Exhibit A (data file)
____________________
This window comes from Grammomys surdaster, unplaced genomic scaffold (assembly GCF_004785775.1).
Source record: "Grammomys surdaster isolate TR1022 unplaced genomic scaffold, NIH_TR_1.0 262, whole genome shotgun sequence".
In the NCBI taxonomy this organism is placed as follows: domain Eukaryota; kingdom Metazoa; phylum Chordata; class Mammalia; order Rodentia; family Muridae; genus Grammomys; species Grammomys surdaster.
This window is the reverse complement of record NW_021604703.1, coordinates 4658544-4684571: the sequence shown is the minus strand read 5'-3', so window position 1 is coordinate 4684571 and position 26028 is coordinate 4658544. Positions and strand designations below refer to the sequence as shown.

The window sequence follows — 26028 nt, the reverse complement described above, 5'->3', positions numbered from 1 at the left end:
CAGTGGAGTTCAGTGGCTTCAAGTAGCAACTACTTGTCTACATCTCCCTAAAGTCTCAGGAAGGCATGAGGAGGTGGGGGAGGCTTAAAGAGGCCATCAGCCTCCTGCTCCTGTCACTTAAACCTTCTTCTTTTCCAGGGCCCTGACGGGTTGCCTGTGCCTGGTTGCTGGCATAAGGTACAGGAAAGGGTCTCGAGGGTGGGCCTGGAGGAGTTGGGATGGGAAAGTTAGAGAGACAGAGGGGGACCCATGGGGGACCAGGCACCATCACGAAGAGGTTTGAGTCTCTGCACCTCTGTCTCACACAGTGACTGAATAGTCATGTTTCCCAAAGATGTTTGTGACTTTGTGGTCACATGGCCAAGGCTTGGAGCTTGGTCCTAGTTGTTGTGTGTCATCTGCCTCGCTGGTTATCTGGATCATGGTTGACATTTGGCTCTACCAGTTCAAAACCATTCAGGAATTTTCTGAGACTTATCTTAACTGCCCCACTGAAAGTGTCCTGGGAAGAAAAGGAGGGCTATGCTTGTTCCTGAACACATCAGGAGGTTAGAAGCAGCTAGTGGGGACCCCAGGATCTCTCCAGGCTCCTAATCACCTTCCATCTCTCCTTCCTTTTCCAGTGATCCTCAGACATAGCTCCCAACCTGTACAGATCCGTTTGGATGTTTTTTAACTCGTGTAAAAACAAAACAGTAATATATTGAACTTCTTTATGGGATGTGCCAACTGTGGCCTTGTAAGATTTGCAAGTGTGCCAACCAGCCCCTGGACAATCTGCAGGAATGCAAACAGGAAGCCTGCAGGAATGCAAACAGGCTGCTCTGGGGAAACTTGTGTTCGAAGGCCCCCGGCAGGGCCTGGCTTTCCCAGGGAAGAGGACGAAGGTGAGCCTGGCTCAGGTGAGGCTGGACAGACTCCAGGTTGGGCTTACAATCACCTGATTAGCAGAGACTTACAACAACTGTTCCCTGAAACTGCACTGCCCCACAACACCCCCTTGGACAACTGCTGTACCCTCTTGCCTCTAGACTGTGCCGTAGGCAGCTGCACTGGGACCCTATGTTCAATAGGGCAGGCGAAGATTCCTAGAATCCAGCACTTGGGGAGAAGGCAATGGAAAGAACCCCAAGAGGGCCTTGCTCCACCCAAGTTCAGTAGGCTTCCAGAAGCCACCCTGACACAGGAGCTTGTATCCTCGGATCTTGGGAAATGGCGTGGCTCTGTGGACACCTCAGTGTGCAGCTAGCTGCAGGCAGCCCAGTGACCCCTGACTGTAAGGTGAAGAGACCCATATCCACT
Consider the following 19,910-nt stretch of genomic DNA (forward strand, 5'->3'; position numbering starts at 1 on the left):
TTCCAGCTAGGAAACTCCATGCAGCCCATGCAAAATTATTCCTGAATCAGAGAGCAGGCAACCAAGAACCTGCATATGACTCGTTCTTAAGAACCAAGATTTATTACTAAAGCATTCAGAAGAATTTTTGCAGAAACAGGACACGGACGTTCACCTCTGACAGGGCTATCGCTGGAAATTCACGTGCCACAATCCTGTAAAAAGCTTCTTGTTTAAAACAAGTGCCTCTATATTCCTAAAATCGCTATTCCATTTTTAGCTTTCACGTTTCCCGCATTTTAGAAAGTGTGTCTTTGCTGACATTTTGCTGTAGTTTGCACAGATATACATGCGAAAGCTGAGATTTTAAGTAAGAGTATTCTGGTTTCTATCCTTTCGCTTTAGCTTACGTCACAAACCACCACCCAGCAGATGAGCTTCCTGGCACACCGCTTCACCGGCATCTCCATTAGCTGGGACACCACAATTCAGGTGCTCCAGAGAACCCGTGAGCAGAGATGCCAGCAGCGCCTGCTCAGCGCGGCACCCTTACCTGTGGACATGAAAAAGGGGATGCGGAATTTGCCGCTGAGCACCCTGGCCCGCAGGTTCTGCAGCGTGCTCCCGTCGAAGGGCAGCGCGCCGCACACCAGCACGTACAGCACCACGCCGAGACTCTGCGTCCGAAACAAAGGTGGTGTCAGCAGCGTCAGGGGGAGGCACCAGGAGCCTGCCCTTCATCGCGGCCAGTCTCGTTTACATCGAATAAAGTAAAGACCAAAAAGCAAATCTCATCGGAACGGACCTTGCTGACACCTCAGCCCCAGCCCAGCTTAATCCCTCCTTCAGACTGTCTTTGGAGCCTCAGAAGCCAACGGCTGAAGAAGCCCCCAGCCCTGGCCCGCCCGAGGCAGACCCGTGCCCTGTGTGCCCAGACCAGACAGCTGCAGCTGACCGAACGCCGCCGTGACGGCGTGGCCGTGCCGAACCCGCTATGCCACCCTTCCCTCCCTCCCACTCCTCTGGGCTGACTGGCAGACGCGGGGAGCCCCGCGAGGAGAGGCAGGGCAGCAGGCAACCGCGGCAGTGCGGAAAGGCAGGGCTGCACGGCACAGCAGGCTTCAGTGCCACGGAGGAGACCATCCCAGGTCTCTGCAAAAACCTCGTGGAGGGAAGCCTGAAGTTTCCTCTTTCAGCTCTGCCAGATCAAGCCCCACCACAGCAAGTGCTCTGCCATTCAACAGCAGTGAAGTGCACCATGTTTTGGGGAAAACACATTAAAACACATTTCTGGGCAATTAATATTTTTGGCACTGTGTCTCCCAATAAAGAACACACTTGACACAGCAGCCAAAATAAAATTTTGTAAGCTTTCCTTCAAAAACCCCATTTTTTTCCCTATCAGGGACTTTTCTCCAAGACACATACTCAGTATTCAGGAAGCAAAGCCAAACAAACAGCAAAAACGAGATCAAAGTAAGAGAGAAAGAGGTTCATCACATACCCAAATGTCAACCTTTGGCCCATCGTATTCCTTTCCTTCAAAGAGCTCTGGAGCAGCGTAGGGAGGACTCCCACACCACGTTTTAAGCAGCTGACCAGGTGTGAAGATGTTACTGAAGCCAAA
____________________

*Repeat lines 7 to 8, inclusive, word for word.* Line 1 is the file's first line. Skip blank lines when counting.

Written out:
Consider the following 19,910-nt stretch of genomic DNA (forward strand, 5'->3'; position numbering starts at 1 on the left):
TTCCAGCTAGGAAACTCCATGCAGCCCATGCAAAATTATTCCTGAATCAGAGAGCAGGCAACCAAGAACCTGCATATGACTCGTTCTTAAGAACCAAGATTTATTACTAAAGCATTCAGAAGAATTTTTGCAGAAACAGGACACGGACGTTCACCTCTGACAGGGCTATCGCTGGAAATTCACGTGCCACAATCCTGTAAAAAGCTTCTTGTTTAAAACAAGTGCCTCTATATTCCTAAAATCGCTATTCCATTTTTAGCTTTCACGTTTCCCGCATTTTAGAAAGTGTGTCTTTGCTGACATTTTGCTGTAGTTTGCACAGATATACATGCGAAAGCTGAGATTTTAAGTAAGAGTATTCTGGTTTCTATCCTTTCGCTTTAGCTTACGTCACAAACCACCACCCAGCAGATGAGCTTCCTGGCACACCGCTTCACCGGCATCTCCATTAGCTGGGACACCACAATTCAGGTGCTCCAGAGAACCCGTGAGCAGAGATGCCAGCAGCGCCTGCTCAGCGCGGCACCCTTACCTGTGGACATGAAAAAGGGGATGCGGAATTTGCCGCTGAGCACCCTGGCCCGCAGGTTCTGCAGCGTGCTCCCGTCGAAGGGCAGCGCGCCGCACACCAGCACGTACAGCACCACGCCGAGACTCTGCGTCCGAAACAAAGGTGGTGTCAGCAGCGTCAGGGGGAGGCACCAGGAGCCTGCCCTTCATCGCGGCCAGTCTCGTTTACATCGAATAAAGTAAAGACCAAAAAGCAAATCTCATCGGAACGGACCTTGCTGACACCTCAGCCCCAGCCCAGCTTAATCCCTCCTTCAGACTGTCTTTGGAGCCTCAGAAGCCAACGGCTGAAGAAGCCCCCAGCCCTGGCCCGCCCGAGGCAGACCCGTGCCCTGTGTGCCCAGACCAGACAGCTGCAGCTGACCGAACGCCGCCGTGACGGCGTGGCCGTGCCGAACCCGCTATGCCACCCTTCCCTCCCTCCCACTCCTCTGGGCTGACTGGCAGACGCGGGGAGCCCCGCGAGGAGAGGCAGGGCAGCAGGCAACCGCGGCAGTGCGGAAAGGCAGGGCTGCACGGCACAGCAGGCTTCAGTGCCACGGAGGAGACCATCCCAGGTCTCTGCAAAAACCTCGTGGAGGGAAGCCTGAAGTTTCCTCTTTCAGCTCTGCCAGATCAAGCCCCACCACAGCAAGTGCTCTGCCATTCAACAGCAGTGAAGTGCACCATGTTTTGGGGAAAACACATTAAAACACATTTCTGGGCAATTAATATTTTTGGCACTGTGTCTCCCAATAAAGAACACACTTGACACAGCAGCCAAAATAAAATTTTGTAAGCTTTCCTTCAAAAACCCCATTTTTTTCCCTATCAGGGACTTTTCTCCAAGACACATACTCAGTATTCAGGAAGCAAAGCCAAACAAACAGCAAAAACGAGATCAAAGTAAGAGAGAAAGAGGTTCATCACATACCCAAATGTCAACCTTTGGCCCATCGTATTCCTTTCCTTCAAAGAGCTCTGGAGCAGCGTAGGGAGGACTCCCACACCACGTTTTAAGCAGCTGACCAGGTGTGAAGATGTTACTGAAGCCAAA